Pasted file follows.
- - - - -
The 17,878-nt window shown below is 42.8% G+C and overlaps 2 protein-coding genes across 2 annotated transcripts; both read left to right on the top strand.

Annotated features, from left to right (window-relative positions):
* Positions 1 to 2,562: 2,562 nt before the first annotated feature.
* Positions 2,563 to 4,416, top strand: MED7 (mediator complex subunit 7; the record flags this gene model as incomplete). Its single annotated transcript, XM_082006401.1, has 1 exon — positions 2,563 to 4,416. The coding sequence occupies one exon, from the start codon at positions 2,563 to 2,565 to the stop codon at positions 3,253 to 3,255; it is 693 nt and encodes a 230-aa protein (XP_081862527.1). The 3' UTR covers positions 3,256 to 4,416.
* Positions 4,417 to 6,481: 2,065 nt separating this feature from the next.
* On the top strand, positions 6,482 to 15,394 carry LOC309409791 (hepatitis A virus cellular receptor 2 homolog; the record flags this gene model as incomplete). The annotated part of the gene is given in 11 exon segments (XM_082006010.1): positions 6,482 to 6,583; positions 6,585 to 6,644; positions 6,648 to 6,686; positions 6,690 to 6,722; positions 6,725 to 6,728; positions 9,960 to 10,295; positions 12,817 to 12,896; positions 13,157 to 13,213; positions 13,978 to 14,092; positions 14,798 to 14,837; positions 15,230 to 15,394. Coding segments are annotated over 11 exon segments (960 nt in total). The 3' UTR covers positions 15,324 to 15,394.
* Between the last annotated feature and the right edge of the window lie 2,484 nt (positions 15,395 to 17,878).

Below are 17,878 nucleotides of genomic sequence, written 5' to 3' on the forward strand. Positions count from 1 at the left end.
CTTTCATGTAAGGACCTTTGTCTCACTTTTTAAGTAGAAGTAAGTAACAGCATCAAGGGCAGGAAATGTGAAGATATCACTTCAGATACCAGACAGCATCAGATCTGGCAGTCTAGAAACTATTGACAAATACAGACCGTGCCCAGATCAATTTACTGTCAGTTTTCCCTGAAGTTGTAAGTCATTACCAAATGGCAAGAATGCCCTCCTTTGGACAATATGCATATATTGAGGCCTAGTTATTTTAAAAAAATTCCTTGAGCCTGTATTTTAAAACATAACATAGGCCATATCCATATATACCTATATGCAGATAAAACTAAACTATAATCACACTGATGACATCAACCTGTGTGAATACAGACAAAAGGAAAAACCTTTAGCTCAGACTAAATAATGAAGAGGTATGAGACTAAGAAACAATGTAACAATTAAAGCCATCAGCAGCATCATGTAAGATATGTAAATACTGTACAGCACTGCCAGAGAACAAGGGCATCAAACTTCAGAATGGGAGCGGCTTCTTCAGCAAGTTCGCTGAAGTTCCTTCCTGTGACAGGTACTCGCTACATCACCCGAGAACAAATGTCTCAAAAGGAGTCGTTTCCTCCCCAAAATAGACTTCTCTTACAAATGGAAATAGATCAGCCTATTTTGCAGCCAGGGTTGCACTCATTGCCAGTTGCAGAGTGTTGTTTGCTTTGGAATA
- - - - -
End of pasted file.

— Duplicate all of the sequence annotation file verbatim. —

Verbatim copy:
The 17,878-nt window shown below is 42.8% G+C and overlaps 2 protein-coding genes across 2 annotated transcripts; both read left to right on the top strand.

Annotated features, from left to right (window-relative positions):
* Positions 1 to 2,562: 2,562 nt before the first annotated feature.
* Positions 2,563 to 4,416, top strand: MED7 (mediator complex subunit 7; the record flags this gene model as incomplete). Its single annotated transcript, XM_082006401.1, has 1 exon — positions 2,563 to 4,416. The coding sequence occupies one exon, from the start codon at positions 2,563 to 2,565 to the stop codon at positions 3,253 to 3,255; it is 693 nt and encodes a 230-aa protein (XP_081862527.1). The 3' UTR covers positions 3,256 to 4,416.
* Positions 4,417 to 6,481: 2,065 nt separating this feature from the next.
* On the top strand, positions 6,482 to 15,394 carry LOC309409791 (hepatitis A virus cellular receptor 2 homolog; the record flags this gene model as incomplete). The annotated part of the gene is given in 11 exon segments (XM_082006010.1): positions 6,482 to 6,583; positions 6,585 to 6,644; positions 6,648 to 6,686; positions 6,690 to 6,722; positions 6,725 to 6,728; positions 9,960 to 10,295; positions 12,817 to 12,896; positions 13,157 to 13,213; positions 13,978 to 14,092; positions 14,798 to 14,837; positions 15,230 to 15,394. Coding segments are annotated over 11 exon segments (960 nt in total). The 3' UTR covers positions 15,324 to 15,394.
* Between the last annotated feature and the right edge of the window lie 2,484 nt (positions 15,395 to 17,878).

Below are 17,878 nucleotides of genomic sequence, written 5' to 3' on the forward strand. Positions count from 1 at the left end.
CTTTCATGTAAGGACCTTTGTCTCACTTTTTAAGTAGAAGTAAGTAACAGCATCAAGGGCAGGAAATGTGAAGATATCACTTCAGATACCAGACAGCATCAGATCTGGCAGTCTAGAAACTATTGACAAATACAGACCGTGCCCAGATCAATTTACTGTCAGTTTTCCCTGAAGTTGTAAGTCATTACCAAATGGCAAGAATGCCCTCCTTTGGACAATATGCATATATTGAGGCCTAGTTATTTTAAAAAAATTCCTTGAGCCTGTATTTTAAAACATAACATAGGCCATATCCATATATACCTATATGCAGATAAAACTAAACTATAATCACACTGATGACATCAACCTGTGTGAATACAGACAAAAGGAAAAACCTTTAGCTCAGACTAAATAATGAAGAGGTATGAGACTAAGAAACAATGTAACAATTAAAGCCATCAGCAGCATCATGTAAGATATGTAAATACTGTACAGCACTGCCAGAGAACAAGGGCATCAAACTTCAGAATGGGAGCGGCTTCTTCAGCAAGTTCGCTGAAGTTCCTTCCTGTGACAGGTACTCGCTACATCACCCGAGAACAAATGTCTCAAAAGGAGTCGTTTCCTCCCCAAAATAGACTTCTCTTACAAATGGAAATAGATCAGCCTATTTTGCAGCCAGGGTTGCACTCATTGCCAGTTGCAGAGTGTTGTTTGCTTTGGAATA